One of the most appealing aspects of travelling by bicycle is the sense of self-sufficiency. On your bicycle, you carry everything you need to face the cold weather and the rain, and to cook and sleep. However, you need places to restock on water and food. It’s crucial to plan your route and carry the necessary supplies for the days ahead.

In this regard, Namibia poses a significant challenge. With a population density of just three people per square kilometre, the distances between settlements are immense. If you add high temperatures to the long distances, the challenge primarily revolves around managing water. On hot days, we’ve consumed up to a litre of water per person every 10 kilometres. The most we can carry on each bike is 8 litres. So, if you have 200 kilometres ahead with no chance of resupplying, you’d need to carry 20 litres per bike. Our only solution has been to rely on the help of others. In these situations, we’ve asked fellow travellers in cars to leave water at prearranged points. What a relief it is to reach our campsite and find those water bottles! Sometimes, they’ve even left encouraging messages next to the bottles!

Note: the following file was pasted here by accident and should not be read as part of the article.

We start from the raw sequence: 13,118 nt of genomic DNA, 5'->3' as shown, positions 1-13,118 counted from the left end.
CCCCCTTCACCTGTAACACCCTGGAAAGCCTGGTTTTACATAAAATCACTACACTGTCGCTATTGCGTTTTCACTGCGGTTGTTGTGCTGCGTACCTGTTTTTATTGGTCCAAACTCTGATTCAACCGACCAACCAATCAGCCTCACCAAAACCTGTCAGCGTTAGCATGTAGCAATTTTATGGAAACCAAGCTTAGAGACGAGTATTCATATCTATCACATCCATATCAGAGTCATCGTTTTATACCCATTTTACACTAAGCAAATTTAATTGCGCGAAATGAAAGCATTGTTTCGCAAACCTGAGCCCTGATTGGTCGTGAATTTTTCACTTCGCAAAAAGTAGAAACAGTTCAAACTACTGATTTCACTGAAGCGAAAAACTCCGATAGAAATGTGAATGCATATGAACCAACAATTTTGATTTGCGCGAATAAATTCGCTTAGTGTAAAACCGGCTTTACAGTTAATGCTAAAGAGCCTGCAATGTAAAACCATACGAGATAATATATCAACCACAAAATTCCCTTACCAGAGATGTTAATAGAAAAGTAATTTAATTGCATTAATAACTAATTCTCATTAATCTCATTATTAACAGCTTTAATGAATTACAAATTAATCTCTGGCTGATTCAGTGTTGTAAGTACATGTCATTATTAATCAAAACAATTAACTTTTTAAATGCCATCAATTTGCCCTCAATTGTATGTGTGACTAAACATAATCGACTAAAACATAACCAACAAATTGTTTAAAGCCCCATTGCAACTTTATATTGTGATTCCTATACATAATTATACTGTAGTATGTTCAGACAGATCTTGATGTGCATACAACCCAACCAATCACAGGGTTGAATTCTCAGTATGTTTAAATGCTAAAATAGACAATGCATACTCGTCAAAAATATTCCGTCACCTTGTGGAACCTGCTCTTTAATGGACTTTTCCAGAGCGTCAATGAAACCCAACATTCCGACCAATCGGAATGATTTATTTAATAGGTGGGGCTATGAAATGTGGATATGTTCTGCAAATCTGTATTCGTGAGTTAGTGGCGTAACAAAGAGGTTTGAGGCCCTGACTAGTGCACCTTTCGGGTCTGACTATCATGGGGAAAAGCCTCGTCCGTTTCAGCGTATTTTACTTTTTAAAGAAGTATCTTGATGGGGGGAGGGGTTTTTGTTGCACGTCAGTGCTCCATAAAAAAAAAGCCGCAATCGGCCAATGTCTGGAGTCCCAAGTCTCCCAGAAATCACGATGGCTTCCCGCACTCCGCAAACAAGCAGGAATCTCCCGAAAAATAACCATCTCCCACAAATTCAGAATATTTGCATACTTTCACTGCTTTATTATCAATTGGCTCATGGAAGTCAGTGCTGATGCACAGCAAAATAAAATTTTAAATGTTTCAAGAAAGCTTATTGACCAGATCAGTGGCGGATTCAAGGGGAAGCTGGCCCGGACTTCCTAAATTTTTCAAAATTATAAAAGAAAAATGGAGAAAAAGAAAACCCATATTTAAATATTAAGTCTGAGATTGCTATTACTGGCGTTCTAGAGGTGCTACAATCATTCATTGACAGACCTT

In emergencies, when our water calculations have fallen short, we’ve also relied on the help of other travellers. We’ve flagged down vehicles to ask for water, and not only have we received water every time, but also encouragement and a big smile. There have been times when people, without us asking, have stopped their cars to see if we needed anything. Some have even given us cold beers, fruit, energy bars, or rusks (a type of South African biscuit).

Ultimately, cycling through Namibia has been possible thanks to the kindness and generosity of those we’ve met along the way. It’s beautiful to see how the need for water has led us to encounter such wonderful people.